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Oxycodone is safe and effective for general anesthesia

Stefan Wirz, PhD, MD, Richard K. Ellerkmann, PhD, MD, Martin Soehle, PhD, MD, Christian-Dieter Wirtz, MD

Abstract


Purpose: In clinical practice, using different opioid analgesics is common during the induction and maintenance of general anesthesia and for postoperative analgesia. However, if the opioid analgesic could be limited to a single drug, we hypothesized that the risk of adverse drug interactions could be reduced, with fewer adverse effects. We examined the use of oxycodone as a single opioid in a well-defined cohort of orthopedic patients undergoing general anesthesia.

Methods: In this retrolective, monocentric investigation, we reviewed data from 83 patients who underwent general anesthesia and received intravenous oxycodone as the sole analgesic (0.075 mg/kg during induction and 0.05 mg/kg during maintenance). The use of oxycodone during general anesthesia and the postoperative pain scores were recorded. Safety was evaluated by the measurement of hemodynamic changes (blood pressure, heart rate), the detection of pathologic changes in the electrocardiogram, changes of the peripheral oxygen saturation, and by the assessment of adverse effects.

Results: There was no significant change in peripheral oxygen saturation or the electrocardiogram during or while recovering from general anesthesia. Heart rate changed only slightly from reversal to recovery (73.3/min versus 78.3/min, p < 0.05) and from prior intubation to recovery (72.5/min versus 78.3/min, p < 0.05). Systolic and diastolic blood pressure did not change significantly from the time points “after intubation” to “after incision,” and “during recovery.” Fifty-nine percent (n = 49) of patients’ records revealed pain scores with a maximum of 3 on a numeric rating scale (NRS) of 0 to10 during the postoperative period. In 45 percent of patients (n = 37), further analgesics such as acetaminophen, dipyrone, or additional doses of oxycodone were used. No severe adverse events were recorded. According to data from 93 percent of patients (n = 77), nausea scores were less than 3 on a NRS of 0 to 10.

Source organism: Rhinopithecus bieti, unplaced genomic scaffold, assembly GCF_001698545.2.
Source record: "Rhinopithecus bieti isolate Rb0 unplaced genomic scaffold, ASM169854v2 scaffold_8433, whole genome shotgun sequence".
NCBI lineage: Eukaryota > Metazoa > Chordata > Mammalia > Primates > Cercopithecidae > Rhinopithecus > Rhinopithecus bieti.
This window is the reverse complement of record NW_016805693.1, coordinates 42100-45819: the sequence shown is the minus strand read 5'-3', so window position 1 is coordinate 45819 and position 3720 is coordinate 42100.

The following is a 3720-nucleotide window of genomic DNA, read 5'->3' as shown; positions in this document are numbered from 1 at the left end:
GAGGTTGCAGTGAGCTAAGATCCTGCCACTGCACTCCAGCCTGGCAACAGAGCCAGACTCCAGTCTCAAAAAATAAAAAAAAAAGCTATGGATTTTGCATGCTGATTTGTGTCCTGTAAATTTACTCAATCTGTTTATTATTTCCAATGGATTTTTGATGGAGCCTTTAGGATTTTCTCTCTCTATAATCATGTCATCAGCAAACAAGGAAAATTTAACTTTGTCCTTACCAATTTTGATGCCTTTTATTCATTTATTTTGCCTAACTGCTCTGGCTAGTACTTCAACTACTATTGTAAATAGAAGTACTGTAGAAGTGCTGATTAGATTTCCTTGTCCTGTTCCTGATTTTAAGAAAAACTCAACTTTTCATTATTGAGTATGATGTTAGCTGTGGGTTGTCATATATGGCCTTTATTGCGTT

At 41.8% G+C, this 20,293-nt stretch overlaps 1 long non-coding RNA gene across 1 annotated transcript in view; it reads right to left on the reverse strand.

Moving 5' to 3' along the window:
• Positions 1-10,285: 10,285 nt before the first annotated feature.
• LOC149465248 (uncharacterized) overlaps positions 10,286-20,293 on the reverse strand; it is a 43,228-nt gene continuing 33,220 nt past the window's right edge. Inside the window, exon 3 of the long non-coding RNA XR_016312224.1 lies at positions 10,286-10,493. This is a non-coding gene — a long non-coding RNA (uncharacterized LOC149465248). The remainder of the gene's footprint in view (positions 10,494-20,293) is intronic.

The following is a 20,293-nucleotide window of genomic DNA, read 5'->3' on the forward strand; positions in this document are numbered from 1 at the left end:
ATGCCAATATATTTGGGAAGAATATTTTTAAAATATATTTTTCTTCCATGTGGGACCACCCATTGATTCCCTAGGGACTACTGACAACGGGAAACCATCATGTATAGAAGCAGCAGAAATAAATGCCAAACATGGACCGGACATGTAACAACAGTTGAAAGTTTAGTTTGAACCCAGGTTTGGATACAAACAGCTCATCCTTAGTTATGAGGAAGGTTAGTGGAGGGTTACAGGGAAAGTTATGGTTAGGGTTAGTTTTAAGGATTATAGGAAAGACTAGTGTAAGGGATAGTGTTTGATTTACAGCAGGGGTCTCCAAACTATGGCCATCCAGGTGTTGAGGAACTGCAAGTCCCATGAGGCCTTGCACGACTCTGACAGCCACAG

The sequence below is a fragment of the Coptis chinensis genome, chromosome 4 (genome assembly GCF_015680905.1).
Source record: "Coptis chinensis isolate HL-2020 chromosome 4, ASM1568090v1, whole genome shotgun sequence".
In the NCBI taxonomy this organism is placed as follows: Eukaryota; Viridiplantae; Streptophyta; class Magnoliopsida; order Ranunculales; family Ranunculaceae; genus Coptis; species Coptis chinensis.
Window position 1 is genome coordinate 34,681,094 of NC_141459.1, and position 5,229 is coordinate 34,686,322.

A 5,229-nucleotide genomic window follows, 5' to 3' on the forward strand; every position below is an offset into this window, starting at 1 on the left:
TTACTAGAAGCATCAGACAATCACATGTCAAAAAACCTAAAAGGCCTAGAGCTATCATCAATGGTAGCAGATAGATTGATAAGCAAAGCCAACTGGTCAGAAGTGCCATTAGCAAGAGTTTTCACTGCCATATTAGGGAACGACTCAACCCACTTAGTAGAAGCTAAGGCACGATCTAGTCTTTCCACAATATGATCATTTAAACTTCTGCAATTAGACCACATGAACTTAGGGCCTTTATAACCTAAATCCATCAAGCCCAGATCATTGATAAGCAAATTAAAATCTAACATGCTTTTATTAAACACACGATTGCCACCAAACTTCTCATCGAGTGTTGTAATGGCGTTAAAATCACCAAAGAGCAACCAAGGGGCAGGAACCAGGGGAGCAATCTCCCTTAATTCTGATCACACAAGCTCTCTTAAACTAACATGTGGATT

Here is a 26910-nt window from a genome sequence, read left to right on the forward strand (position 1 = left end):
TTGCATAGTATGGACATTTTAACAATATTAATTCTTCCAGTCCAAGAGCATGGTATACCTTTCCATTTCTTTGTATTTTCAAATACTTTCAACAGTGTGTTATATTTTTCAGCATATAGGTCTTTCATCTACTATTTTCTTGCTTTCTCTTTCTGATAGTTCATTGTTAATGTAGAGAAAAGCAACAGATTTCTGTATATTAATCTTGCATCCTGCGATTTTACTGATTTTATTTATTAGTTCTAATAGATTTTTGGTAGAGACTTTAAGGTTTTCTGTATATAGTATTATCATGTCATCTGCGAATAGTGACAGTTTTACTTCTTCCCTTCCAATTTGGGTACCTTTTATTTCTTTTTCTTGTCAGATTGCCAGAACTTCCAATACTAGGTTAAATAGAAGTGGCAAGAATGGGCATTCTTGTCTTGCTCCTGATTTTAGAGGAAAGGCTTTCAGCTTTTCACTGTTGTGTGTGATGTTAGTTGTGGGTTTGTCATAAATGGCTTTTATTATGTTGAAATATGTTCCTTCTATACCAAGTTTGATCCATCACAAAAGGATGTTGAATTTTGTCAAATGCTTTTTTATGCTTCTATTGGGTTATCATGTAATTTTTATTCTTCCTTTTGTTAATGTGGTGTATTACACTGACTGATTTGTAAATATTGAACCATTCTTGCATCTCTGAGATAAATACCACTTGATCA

Conclusion: Oxycodone can be used as the sole opioid in orthopedic surgery with good intra- and postoperative efficacy and safety; ie, without clinically relevant changes in hemodynamic and respiratory parameters.


Keywords


oxycodone, perioperative, acute pain therapy, hemodynamics, anesthesia

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References


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DOI: http://dx.doi.org/10.5055/jom.2018.0439

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